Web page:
const [postContent, setPostContent] = useState('');    
      const [postAuthor, setPostAuthor] = useState('');    

      const handleSubmit = (event) => {        

	    // log form content        

      return (        
	   <div className="blog">            
		<form onSubmit={handleSubmit}>                
		   <h3>Create Blog Post</h3>                
		   <div className="form-group">                    
		   	<input type="text" name="title" value={postTitle} onChange={event => setPostTitle(}/> 
		   <div className="form-group">                    
	   		<textarea value={postContent} onChange={event => setPostContent(} rows="10"></textarea>                
	   	   <div className="form-group">                    
	   		<input type="text" name="title" value={postAuthor} onChange={event => setPostAuthor(} />                
	   	   <div className="form-group">                    
	   		<label>Date Posted</label>                    
				onChange={date => setPostDate(date)}        				minDate={new Date()}                                               />                
	   	   <button type="submit" className="submitBtn">Post" </button>            

export default Blog;

In the code above, we create a Blog component and export the component as default. Within the component, we have created four states using the useState hook to handle the title, content, author, and date input field. We will only log the form values in the console to show it is working.

The handleSubmit event handler logs the form content in the console. We use preventDefault() to stop the default browser behavior upon submitting the form.

Next, we create a form element in the return statement with four input fields for the title, content, author, and date posted field.

We are using the minDate prop to prevent users from selecting an old date. When creating a blog post, the publish date should ideally be the current date or scheduled for a future date. This is why we use the minDate prop to limit the entry to the current date and future dates.

Importing Blog Component to App.js

Now we need to import the Blog component into App.js. For this, copy and paste the code snippet below into App.js.

import Blog from "./components/Blog";

After that, add the Blog component into the return statement of the App.js file. You can simply replace the code in your App.js file with the one below.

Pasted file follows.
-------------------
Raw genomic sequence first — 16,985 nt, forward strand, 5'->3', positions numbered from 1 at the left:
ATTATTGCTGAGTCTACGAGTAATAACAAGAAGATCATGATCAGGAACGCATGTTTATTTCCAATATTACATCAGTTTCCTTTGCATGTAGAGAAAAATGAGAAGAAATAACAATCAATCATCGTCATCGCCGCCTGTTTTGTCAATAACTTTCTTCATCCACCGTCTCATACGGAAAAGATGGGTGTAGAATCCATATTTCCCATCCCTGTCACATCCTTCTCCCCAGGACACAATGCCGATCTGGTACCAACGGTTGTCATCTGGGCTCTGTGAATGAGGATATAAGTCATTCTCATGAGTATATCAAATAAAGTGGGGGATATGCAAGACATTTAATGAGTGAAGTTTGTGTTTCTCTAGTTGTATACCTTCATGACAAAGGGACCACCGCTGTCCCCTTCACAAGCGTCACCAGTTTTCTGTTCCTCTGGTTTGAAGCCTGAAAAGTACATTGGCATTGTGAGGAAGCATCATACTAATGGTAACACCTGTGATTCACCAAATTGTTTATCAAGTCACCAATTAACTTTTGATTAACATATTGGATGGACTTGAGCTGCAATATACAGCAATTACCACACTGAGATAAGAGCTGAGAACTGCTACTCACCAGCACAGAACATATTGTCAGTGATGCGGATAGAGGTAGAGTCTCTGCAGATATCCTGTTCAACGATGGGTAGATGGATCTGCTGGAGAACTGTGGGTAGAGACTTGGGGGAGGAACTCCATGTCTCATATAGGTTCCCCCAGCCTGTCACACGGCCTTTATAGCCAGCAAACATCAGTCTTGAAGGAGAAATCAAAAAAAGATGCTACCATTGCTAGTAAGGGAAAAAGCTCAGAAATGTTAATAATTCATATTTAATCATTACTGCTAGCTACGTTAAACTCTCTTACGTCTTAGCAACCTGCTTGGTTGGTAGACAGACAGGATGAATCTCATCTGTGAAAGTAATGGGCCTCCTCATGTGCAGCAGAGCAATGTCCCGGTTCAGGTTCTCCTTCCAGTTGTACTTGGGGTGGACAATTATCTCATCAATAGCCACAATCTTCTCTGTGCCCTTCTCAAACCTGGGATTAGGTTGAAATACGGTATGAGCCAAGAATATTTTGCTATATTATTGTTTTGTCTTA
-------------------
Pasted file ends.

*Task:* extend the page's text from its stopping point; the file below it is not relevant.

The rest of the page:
import React from "react";
import Blog from "./components/Blog";
const App = () => {  
	return (    
		<Blog />    

export default App;

After adding the code, save the changes across all the files and then run the command npm start to start up the development server.

Testing the Application

You can fill in the form with sample details to test our implementation. After that, click on Post to submit the form.

When you open Chrome DevTools, you will see the data from the form logged in the console.

While our focus in this guide is the datepicker component, we will add some CSS styles to beautify the page. Remember, we created a blog.css file at the start of this tutorial. We are going to create some styles for the form.

Don’t want to spend time designing your page? CopyCat can help you build UI faster. You simply need to enter the link to your Figma design, our tool will generate boiler-plate code for your Figma designs.

Copy and paste the CSS code below into the blog.css file to customize your form.

.blog {    
   margin: 0;    
   padding: 0 20%;

.form-group {    
   display: flex;    
   flex-direction: column;

.form-group input {    
   padding: 10px 4px;    
   margin-top: 8px;    
   margin-bottom: 16px;

.form-group textarea {    
   padding: 10px 4px;    
   margin-top: 8px;    
   margin-bottom: 16px;

.submitBtn {    
   padding: 10px 20px;    
   background-color: #345feb;    
   border: none;    
   color: #fff;    
   border-radius: 4px;    
   font-size: 16px;    
   width: 100%;
   cursor: pointer;

When you preview the page, you should see a nice-looking layout.

Tip: If you want to use a CSS framework for your application, check our post on the top 10 CSS frameworks for frontend developers.

You can test the functionality by filling out the form and picking a date from the datepicker calendar. When you submit the form, you should get the data logged in the console.

That’s it! We have successfully created a simple React app for adding blog posts. You can build on this application by integrating a database to store the data from the form. 

Check out the video below to learn how to connect React with a backend application such as Express.

Tip: If you need the code for this application, I have deployed it to my online. You can download the files from my Github account.

React-datepicker Alternatives

React datepicker is one of the most popular libraries for adding calendar widgets. However, there are other libraries that cut close in terms of functionality. Below are some alternatives to react-datepicker.


In this guide, we have shown you how to add the React datepicker package to an existing React app. We also built a Blog application that uses a simple and reusable datepicker component to store post dates.

There are other props you can add to the datepicker to improve the functionality. You can check the official docs for this package for further examples.

Would you like to fast-track your development and build UI faster? our tool can help you convert your Figma designs into production-level React Components.